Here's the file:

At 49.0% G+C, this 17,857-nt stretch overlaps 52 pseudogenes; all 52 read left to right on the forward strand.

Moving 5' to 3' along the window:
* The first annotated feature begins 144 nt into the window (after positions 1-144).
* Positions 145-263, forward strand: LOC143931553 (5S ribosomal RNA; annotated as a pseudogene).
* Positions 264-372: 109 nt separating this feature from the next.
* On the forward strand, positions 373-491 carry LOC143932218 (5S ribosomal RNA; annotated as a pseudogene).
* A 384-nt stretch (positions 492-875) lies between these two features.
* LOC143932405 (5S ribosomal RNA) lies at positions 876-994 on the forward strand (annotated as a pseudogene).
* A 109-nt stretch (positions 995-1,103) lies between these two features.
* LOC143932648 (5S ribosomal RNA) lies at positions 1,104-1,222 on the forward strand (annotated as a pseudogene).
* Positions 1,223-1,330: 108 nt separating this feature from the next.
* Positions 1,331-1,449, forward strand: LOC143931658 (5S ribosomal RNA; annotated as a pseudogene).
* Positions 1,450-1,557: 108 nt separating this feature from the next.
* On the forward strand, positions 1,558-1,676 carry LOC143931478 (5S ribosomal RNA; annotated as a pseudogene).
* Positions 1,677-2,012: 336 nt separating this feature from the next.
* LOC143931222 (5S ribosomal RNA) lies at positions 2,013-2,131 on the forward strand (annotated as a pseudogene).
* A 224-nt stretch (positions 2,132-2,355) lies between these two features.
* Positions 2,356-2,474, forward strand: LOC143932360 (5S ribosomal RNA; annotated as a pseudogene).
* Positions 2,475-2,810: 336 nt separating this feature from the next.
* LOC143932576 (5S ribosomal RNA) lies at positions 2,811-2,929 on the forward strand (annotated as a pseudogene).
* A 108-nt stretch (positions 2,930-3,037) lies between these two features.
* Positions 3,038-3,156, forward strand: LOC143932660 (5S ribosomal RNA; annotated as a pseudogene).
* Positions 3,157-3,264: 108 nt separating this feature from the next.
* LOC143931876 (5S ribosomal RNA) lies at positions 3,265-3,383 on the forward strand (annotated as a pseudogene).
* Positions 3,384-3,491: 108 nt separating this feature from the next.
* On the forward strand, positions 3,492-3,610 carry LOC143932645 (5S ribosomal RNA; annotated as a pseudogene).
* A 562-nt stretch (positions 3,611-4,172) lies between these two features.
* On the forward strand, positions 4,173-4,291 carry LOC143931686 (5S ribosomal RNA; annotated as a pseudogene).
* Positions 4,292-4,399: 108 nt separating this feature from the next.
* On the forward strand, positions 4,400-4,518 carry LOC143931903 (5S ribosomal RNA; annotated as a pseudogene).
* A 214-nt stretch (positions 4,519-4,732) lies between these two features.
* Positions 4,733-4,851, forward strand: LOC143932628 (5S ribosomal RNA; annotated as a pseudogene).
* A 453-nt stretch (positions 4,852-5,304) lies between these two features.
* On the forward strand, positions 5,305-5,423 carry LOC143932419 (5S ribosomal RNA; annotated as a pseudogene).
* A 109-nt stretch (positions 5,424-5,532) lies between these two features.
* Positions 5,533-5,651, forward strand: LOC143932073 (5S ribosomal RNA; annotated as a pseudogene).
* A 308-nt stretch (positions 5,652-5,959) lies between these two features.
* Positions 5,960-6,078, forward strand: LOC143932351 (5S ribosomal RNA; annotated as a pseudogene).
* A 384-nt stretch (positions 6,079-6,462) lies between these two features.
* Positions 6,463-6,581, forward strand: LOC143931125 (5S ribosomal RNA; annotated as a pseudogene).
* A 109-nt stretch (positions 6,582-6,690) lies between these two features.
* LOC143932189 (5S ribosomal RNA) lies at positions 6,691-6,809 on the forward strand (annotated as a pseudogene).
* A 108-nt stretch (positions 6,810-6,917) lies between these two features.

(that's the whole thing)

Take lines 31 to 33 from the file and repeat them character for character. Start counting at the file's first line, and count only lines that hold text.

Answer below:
* A 214-nt stretch (positions 4,519-4,732) lies between these two features.
* Positions 4,733-4,851, forward strand: LOC143932628 (5S ribosomal RNA; annotated as a pseudogene).
* A 453-nt stretch (positions 4,852-5,304) lies between these two features.